Work would be so much easier if you had psychic abilities.
You’d be able to:
- know what your boss was thinking
- anticipate his frustrations
- understand how to exceed his expectations
…all without him ever having to utter a single word!
Sadly, however, the vast majority of us has no psychic ability whatsoever. But even if you’re not a mind reader, you can still excel at your job by learning the following things your supervisor isn’t saying (but wishes you knew):
- I don’t remember everything you are working on. Most managers have large teams to supervise, and they can’t remember every single detail of your personal to-do list. You know your responsibilities better than your boss does, and that’s how it should be. If he needs occasional updates or reminding, it doesn’t mean that he’s overlooking you – it means that he trusts you to do your job.
- Tell me when problems arise. Hit a minor roadblock on the job? If you can efficiently resolve it yourself, do so. But as soon as you see a project “going off the rails,” say something to your supervisor. While he may initially “shoot the messenger,” in the long-run he’ll appreciate the immediate notification – because the sooner he knows about a problem, the sooner he can address it (and prevent it from escalating further).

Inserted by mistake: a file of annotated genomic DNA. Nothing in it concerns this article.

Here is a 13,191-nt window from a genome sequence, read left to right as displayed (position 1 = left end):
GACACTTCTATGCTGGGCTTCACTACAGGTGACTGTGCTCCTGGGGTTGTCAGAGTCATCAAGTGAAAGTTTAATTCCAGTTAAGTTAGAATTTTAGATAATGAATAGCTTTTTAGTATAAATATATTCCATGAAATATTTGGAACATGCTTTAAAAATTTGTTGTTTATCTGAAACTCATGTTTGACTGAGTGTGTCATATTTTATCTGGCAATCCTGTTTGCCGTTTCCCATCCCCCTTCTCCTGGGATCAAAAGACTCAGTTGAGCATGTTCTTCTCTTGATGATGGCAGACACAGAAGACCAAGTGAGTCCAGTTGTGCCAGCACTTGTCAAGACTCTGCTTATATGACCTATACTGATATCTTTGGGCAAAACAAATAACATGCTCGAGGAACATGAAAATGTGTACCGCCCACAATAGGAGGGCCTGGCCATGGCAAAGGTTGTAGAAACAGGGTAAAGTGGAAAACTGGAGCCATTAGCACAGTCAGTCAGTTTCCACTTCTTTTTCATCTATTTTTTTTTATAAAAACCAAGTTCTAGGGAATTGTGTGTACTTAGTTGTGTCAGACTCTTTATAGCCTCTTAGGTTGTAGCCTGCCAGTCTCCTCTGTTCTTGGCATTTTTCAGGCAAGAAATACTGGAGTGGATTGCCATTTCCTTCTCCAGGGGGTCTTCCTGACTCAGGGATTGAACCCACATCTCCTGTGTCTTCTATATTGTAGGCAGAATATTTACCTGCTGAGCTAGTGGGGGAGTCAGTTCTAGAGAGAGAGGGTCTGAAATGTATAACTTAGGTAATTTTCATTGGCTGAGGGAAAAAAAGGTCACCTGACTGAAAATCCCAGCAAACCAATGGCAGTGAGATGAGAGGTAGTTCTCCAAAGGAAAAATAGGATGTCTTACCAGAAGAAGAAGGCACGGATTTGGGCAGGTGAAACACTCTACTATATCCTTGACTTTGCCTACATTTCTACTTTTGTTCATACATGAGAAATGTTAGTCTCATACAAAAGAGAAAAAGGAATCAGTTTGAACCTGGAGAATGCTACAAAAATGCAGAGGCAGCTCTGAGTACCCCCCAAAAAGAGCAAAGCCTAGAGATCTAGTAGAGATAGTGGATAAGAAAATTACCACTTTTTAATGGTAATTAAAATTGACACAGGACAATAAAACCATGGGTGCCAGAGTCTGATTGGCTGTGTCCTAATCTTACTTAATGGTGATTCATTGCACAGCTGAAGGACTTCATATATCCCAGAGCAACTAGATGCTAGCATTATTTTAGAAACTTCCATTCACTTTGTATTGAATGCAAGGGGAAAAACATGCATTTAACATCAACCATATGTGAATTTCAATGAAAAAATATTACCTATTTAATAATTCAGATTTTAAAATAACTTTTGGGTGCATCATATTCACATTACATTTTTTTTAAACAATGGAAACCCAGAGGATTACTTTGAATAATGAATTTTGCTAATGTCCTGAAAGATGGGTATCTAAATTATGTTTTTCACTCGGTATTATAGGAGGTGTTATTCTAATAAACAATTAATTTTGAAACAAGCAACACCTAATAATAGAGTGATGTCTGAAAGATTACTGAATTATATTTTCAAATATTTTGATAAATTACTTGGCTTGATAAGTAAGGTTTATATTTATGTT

- I need feedback, too. Just like their employees, managers need honest appraisals of their performance, too. Providing constructive, well-framed feedback – at the appropriate time, and within the appropriate context – can help reinforce strong management techniques and improve areas of weakness.
- I can’t tell you everything. Managers are privy to all kinds of confidential information (about clients, projects, co-workers and the company as a whole). Don’t pester your supervisor to tell you things that fall under this umbrella. If your boss holds onto sensitive information, he has good reason to do so; pressing him for details will only create unwanted tension between you.
- I want us all to act like adults. Most managers hate workplace drama. It’s stressful, and it distracts employees from performing at their peak! So when you can, address small problems with coworkers directly (rather than immediately asking your boss to intervene). And when you can’t, consider taking them to HR first.
- Performance feedback is not personal. Receive negative feedback from your boss? It doesn’t mean he dislikes you; it simply means you have areas you need to improve upon. Instead of being offended, ask your boss to help coach you to success.
Not a mind reader?
When you find employment through Wood Personnel, you don’t have to be. We know each of our clients extremely well, so we can give you the inside track during the placement process – sharing details about management personalities, corporate culture, hiring timelines and more. Ready to find great jobs in Middle Tennessee? Give our Cool Springs employment agency a call today.